A day at the Royal Highland Show

Some thoughts from President, Wilma Harper

Wilma Harper

My first “professional” involvement with the Royal Highland Show was in the 1980s as a probationary Forest Officer 2 based in Perth district. It was our turn to do the Forestry Commission exhibit at the Show and my boss, Roger Larsen, tasked me with project managing our effort. The theme was biodiversity, although in those days...

... I think we called it nature and wildlife. Using the skills of our forest craftsmen and by calling in favours, we built a pond and surrounding woodland habitat with trees from the Tulliallan nursery, a hide borrowed from the Countryside Commission site at Battleby, live ducks from a local collection and stuffed animals from the Royal Scottish Museum.

I now attend the Highland Show in my role as a Trustee of Scotland’s Finest Woods Awards. The Royal Highland Show is very much an agricultural show, but the forestry sector is well represented, with Friday traditionally being “forestry day”. The forestry presence at the Highland Show stands out from afar with the two tall Douglas fir poles. People are entertained watching the skills in the Scottish Woodlands arena – pole climbing, mountain bike stunts, axe throwing and chainsaw carving.

One thing that gives the Friday a forestry focus is that for many years the presentation of Scotland’s Finest Woods Awards takes place at lunchtime. As a Trustee, my job on the day was to lay out the trophies and the cherry wood plaques and hand them to the Minister to present to the winners. The trophies themselves are interesting. They commemorate and recognise people or organisations with a significant role in forestry in Scotland. They are also superb examples of the wood carver and wood turners art.

This year we were in the Scottish Government marquee which was frankly a bit cramped and stuffy for the 100 or so guests, but the mood was buoyant in anticipation of the results. RSFS was instrumental in setting up Scotland’s Finest Woods as a separate entity in the 1980s and that link continues through Trustees, judges and entrants.

In recent years, the Awards have been presented by a Scottish Government Minister. In a busy programme for the day, they have made it one of their priority engagements. It is of course a good photo opportunity but talking to them, I’m sure it’s more that that. They genuinely enjoy hearing the stories captured in the summary of the winning entries and meeting the people behind such inspiring projects. It is an important way to showcase excellence across the huge range of activities in contemporary Scottish forestry with Ministers and others.

Once my duties at SFWA were done, I had a chance to wander round the Show and catch up with people. I was picking up that there had been a number of other “forestry day” events. Scottish Land and Estates had had a breakfast panel discussion with the Integrating Trees Network and later in the day a reception with NatureScot on farming with nature. Woodland Trust Scotland hosted an event with Soil Association Scotland and NFU Scotland to call on the Scottish Government to help enable farmers and crofters to integrate trees alongside food production. Another forestry event was the Shepherd & Wedderburn and Bidwells breakfast seminar in the President’s marquee. This was on the subject of integrating forestry with (particularly) upland agriculture. Ministers were much in evidence and an announcement from Scottish Government of a package of actions was generally welcomed, albeit with the usual caveats from people about what it might mean in practice.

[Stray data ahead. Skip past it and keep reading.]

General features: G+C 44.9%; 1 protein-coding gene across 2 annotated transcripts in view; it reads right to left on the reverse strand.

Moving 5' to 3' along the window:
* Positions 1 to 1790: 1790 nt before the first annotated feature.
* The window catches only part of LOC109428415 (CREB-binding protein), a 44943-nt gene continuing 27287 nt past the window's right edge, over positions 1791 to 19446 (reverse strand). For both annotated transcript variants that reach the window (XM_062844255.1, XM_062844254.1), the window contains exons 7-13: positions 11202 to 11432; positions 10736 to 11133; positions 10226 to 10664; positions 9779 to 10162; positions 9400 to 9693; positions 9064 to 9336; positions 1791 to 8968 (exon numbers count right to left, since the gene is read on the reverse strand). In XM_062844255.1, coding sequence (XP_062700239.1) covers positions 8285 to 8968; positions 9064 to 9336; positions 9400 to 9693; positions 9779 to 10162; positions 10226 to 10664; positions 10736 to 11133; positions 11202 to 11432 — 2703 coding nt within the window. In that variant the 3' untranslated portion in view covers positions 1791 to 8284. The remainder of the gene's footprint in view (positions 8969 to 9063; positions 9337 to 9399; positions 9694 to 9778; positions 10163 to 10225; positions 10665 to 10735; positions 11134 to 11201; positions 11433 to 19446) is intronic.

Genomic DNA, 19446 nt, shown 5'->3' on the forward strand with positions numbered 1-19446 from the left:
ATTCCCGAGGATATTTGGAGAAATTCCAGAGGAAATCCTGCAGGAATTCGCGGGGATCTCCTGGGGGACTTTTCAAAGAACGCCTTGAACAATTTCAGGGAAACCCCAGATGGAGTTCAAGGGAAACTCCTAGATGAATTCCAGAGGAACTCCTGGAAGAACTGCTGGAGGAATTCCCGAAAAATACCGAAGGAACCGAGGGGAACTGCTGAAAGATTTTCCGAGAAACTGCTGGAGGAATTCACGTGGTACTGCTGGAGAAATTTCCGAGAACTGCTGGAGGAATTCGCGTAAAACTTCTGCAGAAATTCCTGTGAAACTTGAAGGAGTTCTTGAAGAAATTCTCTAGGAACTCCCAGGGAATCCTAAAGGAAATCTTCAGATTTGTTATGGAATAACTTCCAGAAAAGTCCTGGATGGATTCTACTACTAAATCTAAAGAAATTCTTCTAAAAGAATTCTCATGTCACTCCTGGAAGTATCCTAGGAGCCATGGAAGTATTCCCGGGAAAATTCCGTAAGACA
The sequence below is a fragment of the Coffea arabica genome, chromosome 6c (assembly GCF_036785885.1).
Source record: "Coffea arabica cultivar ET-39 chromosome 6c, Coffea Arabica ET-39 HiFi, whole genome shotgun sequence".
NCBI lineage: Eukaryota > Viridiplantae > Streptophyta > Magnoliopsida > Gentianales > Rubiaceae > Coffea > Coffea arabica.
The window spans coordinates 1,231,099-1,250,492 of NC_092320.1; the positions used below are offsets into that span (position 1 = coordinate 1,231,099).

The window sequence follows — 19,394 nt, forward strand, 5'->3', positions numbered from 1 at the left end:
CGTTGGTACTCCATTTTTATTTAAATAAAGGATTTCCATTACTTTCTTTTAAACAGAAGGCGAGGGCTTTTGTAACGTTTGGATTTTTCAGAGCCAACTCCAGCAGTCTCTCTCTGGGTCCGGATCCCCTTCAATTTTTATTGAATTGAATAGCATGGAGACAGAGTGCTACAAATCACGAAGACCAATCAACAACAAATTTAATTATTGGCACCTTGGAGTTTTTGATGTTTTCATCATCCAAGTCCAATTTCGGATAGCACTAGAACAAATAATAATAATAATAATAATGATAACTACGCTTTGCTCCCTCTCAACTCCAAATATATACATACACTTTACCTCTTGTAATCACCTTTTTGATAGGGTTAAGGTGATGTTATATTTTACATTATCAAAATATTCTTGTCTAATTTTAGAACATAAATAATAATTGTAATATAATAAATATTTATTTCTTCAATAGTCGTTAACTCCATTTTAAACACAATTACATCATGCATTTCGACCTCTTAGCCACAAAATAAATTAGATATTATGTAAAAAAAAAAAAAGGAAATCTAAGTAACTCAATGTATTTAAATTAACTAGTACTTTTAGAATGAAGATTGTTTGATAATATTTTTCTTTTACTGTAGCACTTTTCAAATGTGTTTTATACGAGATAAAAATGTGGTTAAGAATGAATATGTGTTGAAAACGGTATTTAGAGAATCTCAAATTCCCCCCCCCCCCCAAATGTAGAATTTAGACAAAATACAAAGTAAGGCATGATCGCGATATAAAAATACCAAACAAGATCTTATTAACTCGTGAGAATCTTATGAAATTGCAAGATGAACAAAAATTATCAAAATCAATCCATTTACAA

RHS Collage

I suppose I took two themes from my random wanderings and conversations. Increased woodland creation and sustained management of woodlands is widely recognised as a priority. There is an awareness of the need for coordination and cooperation between sectors and interest groups but breaking down the structural and cultural barriers remains a challenge. Key to making this happen, and my second theme, is building up the workforce of people with the diversity of skills and competencies needed to make this happen. The prominence of Forestry and Land Scotland in the Lantra tent was just one indicator of this.

So where does RSFS sit in this landscape. As part of our educational charity remit with broad regional and industry contacts networks, we will be facilitating a programme of single subject CPD training days, delivered by recognised experts in their fields, on an agreed list of topics. It is intended to be complimentary to – not replacing – RSFS Regional Field Days and is not designed to be competitive with other forms of training provided by organisations such as the ICF, LANTRA, or the (hopefully soon to be established) Training Hub being set up by the Industry Leadership Group.

Sometimes it’s images that sum up an event. Whether you like the big forwarder or the new electric lorry, or the pole climbers, or the banner from Scotland’s Finest Woods Awards, my favourite is the Outdoor Woodland Learning OWL/Yoda as it’s the always the Schools and Early Years winners who stand out as the foresters of the future.

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